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Opera Philadelphia Cuts Its Budget, but Not Its Ambition

And opera needs works like “10 Days,” which treats the medium with affection and respect while also chafing at its tropes throughout history. This adaptation of Nelly Bly’s 19th-century journalistic report of the same name questions the nature of madness — and who has the authority to identify it — in an art form that subjects its heroines to many of the same horrors that Bly witnessed on Randall’s Island, where she was undercover, feigning mental illness to be briefly institutionalized.

Orth’s score has its problems. Its use of electronics can come off as dated, and its musical shorthand for insanity and dread — jittery phrasing, ghostly choruses — verges on the parodic and cliché. At its best, though, it captures a tension that has long made opera unsettling, the way in which, say, a mad scene can be a thing of shattering beauty and breathtaking athleticism, but also one of undeniable misogyny.

For this is an opera that jerks between beauty and terror — seamlessly under the baton of Daniela Candillari, leading an ensemble of about a dozen instrumentalists. The patients (members of Opera Philadelphia Chorus, led by Elizabeth Braden) can sing the same hymn with serenity in one scene and chaotic dissonance in the next, with few indications of which is the truer rendition. The villain, Dr. Josiah Blackwell, performed by the baritone Will Liverman with frightening warmth, is given a gentle melody over an unstable waltz that shifts from 3/2 to 2/2 time and back again.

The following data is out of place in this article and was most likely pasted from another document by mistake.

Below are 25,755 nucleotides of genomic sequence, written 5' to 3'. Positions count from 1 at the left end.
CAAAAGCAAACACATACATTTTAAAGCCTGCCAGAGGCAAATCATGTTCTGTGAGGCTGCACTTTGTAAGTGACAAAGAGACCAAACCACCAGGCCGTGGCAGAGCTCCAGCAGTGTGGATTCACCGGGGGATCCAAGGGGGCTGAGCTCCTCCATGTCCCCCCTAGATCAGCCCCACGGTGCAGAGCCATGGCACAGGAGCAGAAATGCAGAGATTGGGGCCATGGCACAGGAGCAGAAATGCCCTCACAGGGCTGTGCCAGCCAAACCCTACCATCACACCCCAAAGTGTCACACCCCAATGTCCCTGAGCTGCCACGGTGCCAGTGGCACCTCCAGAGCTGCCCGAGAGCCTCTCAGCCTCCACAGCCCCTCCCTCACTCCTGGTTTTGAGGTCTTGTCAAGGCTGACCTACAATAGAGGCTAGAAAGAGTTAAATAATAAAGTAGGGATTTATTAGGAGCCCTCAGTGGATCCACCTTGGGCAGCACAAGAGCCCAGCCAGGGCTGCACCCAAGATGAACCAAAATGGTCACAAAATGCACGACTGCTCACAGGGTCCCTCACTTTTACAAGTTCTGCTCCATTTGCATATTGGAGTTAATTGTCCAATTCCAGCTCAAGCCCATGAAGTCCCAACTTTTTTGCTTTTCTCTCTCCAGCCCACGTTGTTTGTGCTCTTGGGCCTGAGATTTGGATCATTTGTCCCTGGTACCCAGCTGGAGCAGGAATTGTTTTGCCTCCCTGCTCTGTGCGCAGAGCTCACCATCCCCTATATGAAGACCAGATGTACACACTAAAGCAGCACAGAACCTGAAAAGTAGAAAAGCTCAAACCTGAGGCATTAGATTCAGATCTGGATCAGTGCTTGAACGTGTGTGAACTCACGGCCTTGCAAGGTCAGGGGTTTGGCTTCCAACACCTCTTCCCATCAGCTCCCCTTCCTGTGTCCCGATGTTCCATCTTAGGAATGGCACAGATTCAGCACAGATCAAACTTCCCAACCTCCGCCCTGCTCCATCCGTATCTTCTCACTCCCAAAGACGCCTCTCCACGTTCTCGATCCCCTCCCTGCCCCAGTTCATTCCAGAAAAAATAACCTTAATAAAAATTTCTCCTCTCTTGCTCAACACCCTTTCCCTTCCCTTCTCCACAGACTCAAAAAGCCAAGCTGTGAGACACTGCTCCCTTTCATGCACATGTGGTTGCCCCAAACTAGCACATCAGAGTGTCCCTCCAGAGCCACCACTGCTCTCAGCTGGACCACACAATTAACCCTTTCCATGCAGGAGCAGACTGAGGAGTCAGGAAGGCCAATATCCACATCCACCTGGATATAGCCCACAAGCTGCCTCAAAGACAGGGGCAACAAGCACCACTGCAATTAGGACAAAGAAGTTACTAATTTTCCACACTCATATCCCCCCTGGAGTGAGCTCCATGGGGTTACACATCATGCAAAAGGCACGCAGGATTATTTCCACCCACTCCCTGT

Joanna Settle’s production at the Wilma Theater unfolds around a unit set by Andrew Lieberman, a cylinder cut into quadrants by two intersecting hallways, which over the opera’s 90 minutes begins to feel appropriately unvarying and confined. In this space, Bly — the soprano Kiera Duffy, her bright sound adding alarm to her role’s lyricism — encounters women who are less insane than their diagnoses, and a nurse (Lauren Pearl, an indelible presence with limited vocal material) who seems just as agonized as them.

The most tragic of the patients is Lizzie (the mezzo-soprano Raehann Bryce-Davis, who sings with a lush and moving elegance that would make her ideal for mid-20th century American opera). Her repetitive ramblings come into logical focus with a long, crushing aria about the death of her daughter. You come to realize, frustratingly, that, like the Chinese woman declaring her sanity in a language no one else can understand, or like Bly herself, Lizzie doesn’t belong there. She’s only grieving.

In a score of dance-beat non sequiturs and eclecticism, her aria was a testament to the power of a directly pleading, flowing melody — the kind of music you get out of more traditional fare like Verdi’s “Boccanegra,” which opened at the Academy of Music on Friday evening.

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